By Peter Szekely
NEW YORK (Reuters) - A New York state senator was charged on Thursday with secretly padding his salary when he served as an upstate mayor, while his predecessor in the senate seat was accused of devising a scheme to secretly maintain payments to a disgraced former staffer.
State Sen. Robert Ortt and his predecessor George Maziarz pleaded not guilty in Albany County Court to a combined total of eight charges in an indictment brought by state Attorney General Eric Schneiderman, that was unsealed on Thursday.
"No-show jobs and secret payments are the lifeblood of public corruption," Schneiderman said in a statement. "These allegations represent a shameful breach of the public trust —and we willhold those responsible to account."
As mayor of North Tonawanda in western New York from 2010 to 2014, Ortt, a Republican, installed his wife in a no-show job at $5,000 a year to make up for a pay cut he took when he left his job as town clerk/treasurer to run for mayor, prosecutors said.
Payments from the local Republican committee totalling $21,500 over the period were funneled to her through a public relations firm and a former state Senate aide, and were falsely reported to the state Board of Elections, they said.
While Maziarz, also a Republican, held the same state Senate seat, he used the same public relations firm to funnel payments from his election committee and the Niagara County Republican Committee to a former Senate staffer who had left his job in the wake of sexual harassment charges, prosecutors said.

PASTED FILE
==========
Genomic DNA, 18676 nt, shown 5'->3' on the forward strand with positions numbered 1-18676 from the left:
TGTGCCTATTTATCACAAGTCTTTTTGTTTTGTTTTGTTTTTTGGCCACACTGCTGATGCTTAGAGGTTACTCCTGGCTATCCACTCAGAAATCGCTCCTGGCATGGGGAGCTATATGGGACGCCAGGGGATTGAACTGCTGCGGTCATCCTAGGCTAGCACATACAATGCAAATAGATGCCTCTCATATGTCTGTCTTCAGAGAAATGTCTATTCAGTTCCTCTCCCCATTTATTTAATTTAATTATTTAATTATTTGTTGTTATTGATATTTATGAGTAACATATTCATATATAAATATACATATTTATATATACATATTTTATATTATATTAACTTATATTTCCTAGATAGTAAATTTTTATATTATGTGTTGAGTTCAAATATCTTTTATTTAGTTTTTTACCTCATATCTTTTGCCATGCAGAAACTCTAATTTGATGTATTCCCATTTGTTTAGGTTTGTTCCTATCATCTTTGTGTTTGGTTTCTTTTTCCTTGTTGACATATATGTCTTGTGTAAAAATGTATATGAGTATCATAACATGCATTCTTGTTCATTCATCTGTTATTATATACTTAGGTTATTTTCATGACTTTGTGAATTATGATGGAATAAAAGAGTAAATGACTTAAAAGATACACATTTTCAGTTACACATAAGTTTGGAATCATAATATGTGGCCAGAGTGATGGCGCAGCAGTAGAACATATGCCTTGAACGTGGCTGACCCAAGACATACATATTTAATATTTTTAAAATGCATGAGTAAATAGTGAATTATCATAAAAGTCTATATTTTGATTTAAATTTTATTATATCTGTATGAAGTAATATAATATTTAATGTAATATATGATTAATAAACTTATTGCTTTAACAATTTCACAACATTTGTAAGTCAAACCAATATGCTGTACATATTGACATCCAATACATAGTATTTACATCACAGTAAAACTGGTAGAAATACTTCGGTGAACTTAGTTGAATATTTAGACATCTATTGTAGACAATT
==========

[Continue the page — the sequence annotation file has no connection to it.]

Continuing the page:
After the former aide was secretly paid $49,000 in 2012 and $46,000 in 2013-14, prosecutors said Maziarz falsely reported the true nature of the payments to the state Board of Elections.
Maziarz represented his district, which spans the southern shore of Lake Ontario west of Rochester, for 10 years before Ortt took office in 2015. A spokesman for Scheiderman, a Democrat, noted that the cases were referred to him by the bipartisan Board of Elections.
A lawyer for Maziarz could not immediately be reached and a person answering the phone at Ortt's lawyer's office said he would have no comment.
(Editing by Frank McGurty and Andrew Hay)